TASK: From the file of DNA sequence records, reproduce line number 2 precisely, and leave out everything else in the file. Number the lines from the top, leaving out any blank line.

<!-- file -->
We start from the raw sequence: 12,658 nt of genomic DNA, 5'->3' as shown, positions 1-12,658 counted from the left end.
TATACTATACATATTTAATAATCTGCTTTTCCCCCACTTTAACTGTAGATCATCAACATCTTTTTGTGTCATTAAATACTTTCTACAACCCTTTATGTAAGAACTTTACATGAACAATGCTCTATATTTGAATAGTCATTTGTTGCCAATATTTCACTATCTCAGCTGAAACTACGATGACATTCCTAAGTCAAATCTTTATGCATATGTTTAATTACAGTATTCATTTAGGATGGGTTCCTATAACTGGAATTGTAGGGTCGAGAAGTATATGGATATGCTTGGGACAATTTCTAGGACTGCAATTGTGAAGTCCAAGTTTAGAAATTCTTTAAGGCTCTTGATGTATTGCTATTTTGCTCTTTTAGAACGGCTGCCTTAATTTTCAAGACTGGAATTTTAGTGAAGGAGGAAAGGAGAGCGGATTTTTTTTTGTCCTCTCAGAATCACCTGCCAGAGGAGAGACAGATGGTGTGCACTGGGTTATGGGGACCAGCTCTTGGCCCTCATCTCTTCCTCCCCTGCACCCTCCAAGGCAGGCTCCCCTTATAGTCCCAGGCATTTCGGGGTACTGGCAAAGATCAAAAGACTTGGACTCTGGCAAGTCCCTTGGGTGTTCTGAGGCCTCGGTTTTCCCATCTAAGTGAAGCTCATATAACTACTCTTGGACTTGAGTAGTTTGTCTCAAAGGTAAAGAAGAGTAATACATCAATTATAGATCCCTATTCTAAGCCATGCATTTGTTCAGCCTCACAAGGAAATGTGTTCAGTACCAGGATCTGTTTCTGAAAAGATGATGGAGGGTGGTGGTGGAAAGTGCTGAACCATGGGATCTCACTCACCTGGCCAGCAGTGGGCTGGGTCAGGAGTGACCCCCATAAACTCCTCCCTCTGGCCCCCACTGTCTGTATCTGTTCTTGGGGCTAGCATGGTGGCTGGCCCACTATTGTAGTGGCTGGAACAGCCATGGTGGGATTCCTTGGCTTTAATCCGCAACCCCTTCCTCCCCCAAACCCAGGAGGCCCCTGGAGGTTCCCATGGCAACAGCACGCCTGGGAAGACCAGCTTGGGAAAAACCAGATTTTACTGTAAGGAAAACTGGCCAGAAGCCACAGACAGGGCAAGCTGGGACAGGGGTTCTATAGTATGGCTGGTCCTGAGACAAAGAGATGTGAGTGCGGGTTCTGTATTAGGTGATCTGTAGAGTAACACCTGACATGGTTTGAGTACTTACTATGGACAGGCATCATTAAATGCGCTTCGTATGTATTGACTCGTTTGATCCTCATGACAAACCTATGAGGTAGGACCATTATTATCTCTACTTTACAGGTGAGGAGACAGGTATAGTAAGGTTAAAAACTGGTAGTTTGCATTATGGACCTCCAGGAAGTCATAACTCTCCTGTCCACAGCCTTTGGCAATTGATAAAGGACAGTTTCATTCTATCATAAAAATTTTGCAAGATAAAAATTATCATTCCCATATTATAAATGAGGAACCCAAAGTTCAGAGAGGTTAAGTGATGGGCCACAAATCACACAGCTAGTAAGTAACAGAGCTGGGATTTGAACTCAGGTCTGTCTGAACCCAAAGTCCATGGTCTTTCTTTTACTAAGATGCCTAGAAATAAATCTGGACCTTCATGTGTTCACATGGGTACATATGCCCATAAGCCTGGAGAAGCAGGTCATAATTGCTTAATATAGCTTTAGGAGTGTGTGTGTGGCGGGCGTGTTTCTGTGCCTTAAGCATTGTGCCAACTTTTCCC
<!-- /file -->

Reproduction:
TATACTATACATATTTAATAATCTGCTTTTCCCCCACTTTAACTGTAGATCATCAACATCTTTTTGTGTCATTAAATACTTTCTACAACCCTTTATGTAAGAACTTTACATGAACAATGCTCTATATTTGAATAGTCATTTGTTGCCAATATTTCACTATCTCAGCTGAAACTACGATGACATTCCTAAGTCAAATCTTTATGCATATGTTTAATTACAGTATTCATTTAGGATGGGTTCCTATAACTGGAATTGTAGGGTCGAGAAGTATATGGATATGCTTGGGACAATTTCTAGGACTGCAATTGTGAAGTCCAAGTTTAGAAATTCTTTAAGGCTCTTGATGTATTGCTATTTTGCTCTTTTAGAACGGCTGCCTTAATTTTCAAGACTGGAATTTTAGTGAAGGAGGAAAGGAGAGCGGATTTTTTTTTGTCCTCTCAGAATCACCTGCCAGAGGAGAGACAGATGGTGTGCACTGGGTTATGGGGACCAGCTCTTGGCCCTCATCTCTTCCTCCCCTGCACCCTCCAAGGCAGGCTCCCCTTATAGTCCCAGGCATTTCGGGGTACTGGCAAAGATCAAAAGACTTGGACTCTGGCAAGTCCCTTGGGTGTTCTGAGGCCTCGGTTTTCCCATCTAAGTGAAGCTCATATAACTACTCTTGGACTTGAGTAGTTTGTCTCAAAGGTAAAGAAGAGTAATACATCAATTATAGATCCCTATTCTAAGCCATGCATTTGTTCAGCCTCACAAGGAAATGTGTTCAGTACCAGGATCTGTTTCTGAAAAGATGATGGAGGGTGGTGGTGGAAAGTGCTGAACCATGGGATCTCACTCACCTGGCCAGCAGTGGGCTGGGTCAGGAGTGACCCCCATAAACTCCTCCCTCTGGCCCCCACTGTCTGTATCTGTTCTTGGGGCTAGCATGGTGGCTGGCCCACTATTGTAGTGGCTGGAACAGCCATGGTGGGATTCCTTGGCTTTAATCCGCAACCCCTTCCTCCCCCAAACCCAGGAGGCCCCTGGAGGTTCCCATGGCAACAGCACGCCTGGGAAGACCAGCTTGGGAAAAACCAGATTTTACTGTAAGGAAAACTGGCCAGAAGCCACAGACAGGGCAAGCTGGGACAGGGGTTCTATAGTATGGCTGGTCCTGAGACAAAGAGATGTGAGTGCGGGTTCTGTATTAGGTGATCTGTAGAGTAACACCTGACATGGTTTGAGTACTTACTATGGACAGGCATCATTAAATGCGCTTCGTATGTATTGACTCGTTTGATCCTCATGACAAACCTATGAGGTAGGACCATTATTATCTCTACTTTACAGGTGAGGAGACAGGTATAGTAAGGTTAAAAACTGGTAGTTTGCATTATGGACCTCCAGGAAGTCATAACTCTCCTGTCCACAGCCTTTGGCAATTGATAAAGGACAGTTTCATTCTATCATAAAAATTTTGCAAGATAAAAATTATCATTCCCATATTATAAATGAGGAACCCAAAGTTCAGAGAGGTTAAGTGATGGGCCACAAATCACACAGCTAGTAAGTAACAGAGCTGGGATTTGAACTCAGGTCTGTCTGAACCCAAAGTCCATGGTCTTTCTTTTACTAAGATGCCTAGAAATAAATCTGGACCTTCATGTGTTCACATGGGTACATATGCCCATAAGCCTGGAGAAGCAGGTCATAATTGCTTAATATAGCTTTAGGAGTGTGTGTGTGGCGGGCGTGTTTCTGTGCCTTAAGCATTGTGCCAACTTTTCCC